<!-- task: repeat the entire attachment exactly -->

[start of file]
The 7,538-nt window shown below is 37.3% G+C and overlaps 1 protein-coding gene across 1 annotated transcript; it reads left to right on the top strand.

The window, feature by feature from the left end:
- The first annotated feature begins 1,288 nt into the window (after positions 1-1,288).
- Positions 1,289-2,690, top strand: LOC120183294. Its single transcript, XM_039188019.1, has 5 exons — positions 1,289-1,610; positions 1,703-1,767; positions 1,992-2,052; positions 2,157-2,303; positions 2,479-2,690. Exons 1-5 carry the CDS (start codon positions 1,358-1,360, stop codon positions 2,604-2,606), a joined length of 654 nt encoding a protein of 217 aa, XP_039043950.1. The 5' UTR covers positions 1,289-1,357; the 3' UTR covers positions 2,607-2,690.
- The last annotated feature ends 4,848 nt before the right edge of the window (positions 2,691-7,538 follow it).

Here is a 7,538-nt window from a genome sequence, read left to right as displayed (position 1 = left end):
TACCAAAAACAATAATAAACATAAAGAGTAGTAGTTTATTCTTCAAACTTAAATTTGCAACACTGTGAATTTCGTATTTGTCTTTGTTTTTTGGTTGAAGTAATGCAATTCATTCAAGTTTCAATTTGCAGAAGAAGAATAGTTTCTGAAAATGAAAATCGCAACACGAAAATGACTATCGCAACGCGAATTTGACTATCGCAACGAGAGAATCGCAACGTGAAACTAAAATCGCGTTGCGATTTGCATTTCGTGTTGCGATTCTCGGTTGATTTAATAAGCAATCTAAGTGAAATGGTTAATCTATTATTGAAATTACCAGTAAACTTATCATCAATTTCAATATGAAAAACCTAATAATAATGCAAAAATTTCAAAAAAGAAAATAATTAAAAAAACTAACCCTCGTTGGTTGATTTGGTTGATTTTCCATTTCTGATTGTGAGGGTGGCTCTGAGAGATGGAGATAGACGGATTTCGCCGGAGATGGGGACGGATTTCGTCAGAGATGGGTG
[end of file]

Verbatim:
The 7,538-nt window shown below is 37.3% G+C and overlaps 1 protein-coding gene across 1 annotated transcript; it reads left to right on the top strand.

The window, feature by feature from the left end:
- The first annotated feature begins 1,288 nt into the window (after positions 1-1,288).
- Positions 1,289-2,690, top strand: LOC120183294. Its single transcript, XM_039188019.1, has 5 exons — positions 1,289-1,610; positions 1,703-1,767; positions 1,992-2,052; positions 2,157-2,303; positions 2,479-2,690. Exons 1-5 carry the CDS (start codon positions 1,358-1,360, stop codon positions 2,604-2,606), a joined length of 654 nt encoding a protein of 217 aa, XP_039043950.1. The 5' UTR covers positions 1,289-1,357; the 3' UTR covers positions 2,607-2,690.
- The last annotated feature ends 4,848 nt before the right edge of the window (positions 2,691-7,538 follow it).

Here is a 7,538-nt window from a genome sequence, read left to right as displayed (position 1 = left end):
TACCAAAAACAATAATAAACATAAAGAGTAGTAGTTTATTCTTCAAACTTAAATTTGCAACACTGTGAATTTCGTATTTGTCTTTGTTTTTTGGTTGAAGTAATGCAATTCATTCAAGTTTCAATTTGCAGAAGAAGAATAGTTTCTGAAAATGAAAATCGCAACACGAAAATGACTATCGCAACGCGAATTTGACTATCGCAACGAGAGAATCGCAACGTGAAACTAAAATCGCGTTGCGATTTGCATTTCGTGTTGCGATTCTCGGTTGATTTAATAAGCAATCTAAGTGAAATGGTTAATCTATTATTGAAATTACCAGTAAACTTATCATCAATTTCAATATGAAAAACCTAATAATAATGCAAAAATTTCAAAAAAGAAAATAATTAAAAAAACTAACCCTCGTTGGTTGATTTGGTTGATTTTCCATTTCTGATTGTGAGGGTGGCTCTGAGAGATGGAGATAGACGGATTTCGCCGGAGATGGGGACGGATTTCGTCAGAGATGGGTG